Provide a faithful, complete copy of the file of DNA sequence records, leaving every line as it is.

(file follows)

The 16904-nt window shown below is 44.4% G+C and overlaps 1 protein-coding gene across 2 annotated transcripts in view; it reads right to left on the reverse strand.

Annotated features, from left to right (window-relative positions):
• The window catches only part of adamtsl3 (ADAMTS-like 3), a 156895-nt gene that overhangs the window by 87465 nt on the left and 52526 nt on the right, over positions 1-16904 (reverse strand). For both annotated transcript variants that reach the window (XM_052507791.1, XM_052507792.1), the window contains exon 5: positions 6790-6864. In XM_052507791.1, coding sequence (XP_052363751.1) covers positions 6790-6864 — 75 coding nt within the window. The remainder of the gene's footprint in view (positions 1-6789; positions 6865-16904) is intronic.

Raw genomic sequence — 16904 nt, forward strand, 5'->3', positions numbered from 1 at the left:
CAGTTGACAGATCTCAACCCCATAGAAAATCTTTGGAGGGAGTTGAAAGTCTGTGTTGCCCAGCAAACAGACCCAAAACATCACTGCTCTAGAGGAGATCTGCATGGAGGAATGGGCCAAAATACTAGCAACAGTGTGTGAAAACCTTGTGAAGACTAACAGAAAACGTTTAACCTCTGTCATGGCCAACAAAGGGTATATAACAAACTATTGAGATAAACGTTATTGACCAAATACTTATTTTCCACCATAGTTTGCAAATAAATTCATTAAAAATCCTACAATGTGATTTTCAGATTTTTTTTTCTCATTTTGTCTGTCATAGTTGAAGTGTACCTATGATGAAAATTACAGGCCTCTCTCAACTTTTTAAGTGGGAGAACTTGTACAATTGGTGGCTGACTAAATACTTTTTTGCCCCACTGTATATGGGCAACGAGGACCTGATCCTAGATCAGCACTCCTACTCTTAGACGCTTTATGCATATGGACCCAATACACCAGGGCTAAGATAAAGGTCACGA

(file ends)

The 16904-nt window shown below is 44.4% G+C and overlaps 1 protein-coding gene across 2 annotated transcripts in view; it reads right to left on the reverse strand.

Annotated features, from left to right (window-relative positions):
• The window catches only part of adamtsl3 (ADAMTS-like 3), a 156895-nt gene that overhangs the window by 87465 nt on the left and 52526 nt on the right, over positions 1-16904 (reverse strand). For both annotated transcript variants that reach the window (XM_052507791.1, XM_052507792.1), the window contains exon 5: positions 6790-6864. In XM_052507791.1, coding sequence (XP_052363751.1) covers positions 6790-6864 — 75 coding nt within the window. The remainder of the gene's footprint in view (positions 1-6789; positions 6865-16904) is intronic.

Raw genomic sequence — 16904 nt, forward strand, 5'->3', positions numbered from 1 at the left:
CAGTTGACAGATCTCAACCCCATAGAAAATCTTTGGAGGGAGTTGAAAGTCTGTGTTGCCCAGCAAACAGACCCAAAACATCACTGCTCTAGAGGAGATCTGCATGGAGGAATGGGCCAAAATACTAGCAACAGTGTGTGAAAACCTTGTGAAGACTAACAGAAAACGTTTAACCTCTGTCATGGCCAACAAAGGGTATATAACAAACTATTGAGATAAACGTTATTGACCAAATACTTATTTTCCACCATAGTTTGCAAATAAATTCATTAAAAATCCTACAATGTGATTTTCAGATTTTTTTTTCTCATTTTGTCTGTCATAGTTGAAGTGTACCTATGATGAAAATTACAGGCCTCTCTCAACTTTTTAAGTGGGAGAACTTGTACAATTGGTGGCTGACTAAATACTTTTTTGCCCCACTGTATATGGGCAACGAGGACCTGATCCTAGATCAGCACTCCTACTCTTAGACGCTTTATGCATATGGACCCAATACACCAGGGCTAAGATAAAGGTCACGA